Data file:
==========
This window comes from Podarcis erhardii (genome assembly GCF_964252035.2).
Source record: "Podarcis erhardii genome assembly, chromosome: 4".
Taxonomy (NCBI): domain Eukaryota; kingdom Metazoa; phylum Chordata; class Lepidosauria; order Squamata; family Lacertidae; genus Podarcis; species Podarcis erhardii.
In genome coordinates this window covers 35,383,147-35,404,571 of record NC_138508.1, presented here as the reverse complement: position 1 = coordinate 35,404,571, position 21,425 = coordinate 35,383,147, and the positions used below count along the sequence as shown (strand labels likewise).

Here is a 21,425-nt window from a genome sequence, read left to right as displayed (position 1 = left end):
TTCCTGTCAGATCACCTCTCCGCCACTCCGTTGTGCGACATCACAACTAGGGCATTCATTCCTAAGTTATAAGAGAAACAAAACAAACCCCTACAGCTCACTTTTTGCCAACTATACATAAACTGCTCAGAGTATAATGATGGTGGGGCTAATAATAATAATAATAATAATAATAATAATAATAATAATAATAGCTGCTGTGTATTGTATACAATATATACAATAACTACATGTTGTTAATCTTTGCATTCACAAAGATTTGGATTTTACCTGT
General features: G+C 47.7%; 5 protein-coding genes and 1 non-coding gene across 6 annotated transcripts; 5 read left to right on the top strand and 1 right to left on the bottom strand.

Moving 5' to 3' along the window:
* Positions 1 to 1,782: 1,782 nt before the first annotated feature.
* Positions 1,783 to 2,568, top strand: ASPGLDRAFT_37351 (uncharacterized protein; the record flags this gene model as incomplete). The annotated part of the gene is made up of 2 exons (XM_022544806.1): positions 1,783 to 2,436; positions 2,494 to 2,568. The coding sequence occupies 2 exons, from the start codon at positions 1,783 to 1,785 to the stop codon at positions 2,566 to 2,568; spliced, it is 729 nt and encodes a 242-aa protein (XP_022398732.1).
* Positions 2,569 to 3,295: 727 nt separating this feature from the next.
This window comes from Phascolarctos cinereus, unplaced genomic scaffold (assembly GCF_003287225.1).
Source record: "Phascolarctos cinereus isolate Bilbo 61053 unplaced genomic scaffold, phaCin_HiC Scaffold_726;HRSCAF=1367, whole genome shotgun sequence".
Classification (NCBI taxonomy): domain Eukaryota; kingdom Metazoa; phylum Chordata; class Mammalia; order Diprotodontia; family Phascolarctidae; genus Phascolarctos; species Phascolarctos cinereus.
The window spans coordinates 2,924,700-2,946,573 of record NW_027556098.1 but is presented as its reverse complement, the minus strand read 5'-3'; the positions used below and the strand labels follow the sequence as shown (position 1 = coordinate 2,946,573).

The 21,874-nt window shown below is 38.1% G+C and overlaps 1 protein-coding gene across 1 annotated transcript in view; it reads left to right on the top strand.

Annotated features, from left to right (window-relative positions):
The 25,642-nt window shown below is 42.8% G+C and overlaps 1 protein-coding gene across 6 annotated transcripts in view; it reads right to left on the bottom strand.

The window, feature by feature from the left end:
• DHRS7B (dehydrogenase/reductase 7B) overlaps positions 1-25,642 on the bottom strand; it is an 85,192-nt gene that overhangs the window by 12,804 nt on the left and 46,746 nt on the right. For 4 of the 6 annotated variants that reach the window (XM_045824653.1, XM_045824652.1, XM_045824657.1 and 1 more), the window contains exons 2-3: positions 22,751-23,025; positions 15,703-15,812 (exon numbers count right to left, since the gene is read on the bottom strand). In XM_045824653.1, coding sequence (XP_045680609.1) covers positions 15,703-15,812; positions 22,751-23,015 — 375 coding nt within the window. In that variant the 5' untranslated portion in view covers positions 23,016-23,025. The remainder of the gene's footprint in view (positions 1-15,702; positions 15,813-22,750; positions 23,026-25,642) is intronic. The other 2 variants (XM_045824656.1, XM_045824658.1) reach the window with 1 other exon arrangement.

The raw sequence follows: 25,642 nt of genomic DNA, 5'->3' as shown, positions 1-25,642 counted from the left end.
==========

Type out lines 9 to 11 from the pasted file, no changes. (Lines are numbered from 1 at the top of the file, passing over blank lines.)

* Positions 1 to 1,782: 1,782 nt before the first annotated feature.
* Positions 1,783 to 2,568, top strand: ASPGLDRAFT_37351 (uncharacterized protein; the record flags this gene model as incomplete). The annotated part of the gene is made up of 2 exons (XM_022544806.1): positions 1,783 to 2,436; positions 2,494 to 2,568. The coding sequence occupies 2 exons, from the start codon at positions 1,783 to 1,785 to the stop codon at positions 2,566 to 2,568; spliced, it is 729 nt and encodes a 242-aa protein (XP_022398732.1).
* Positions 2,569 to 3,295: 727 nt separating this feature from the next.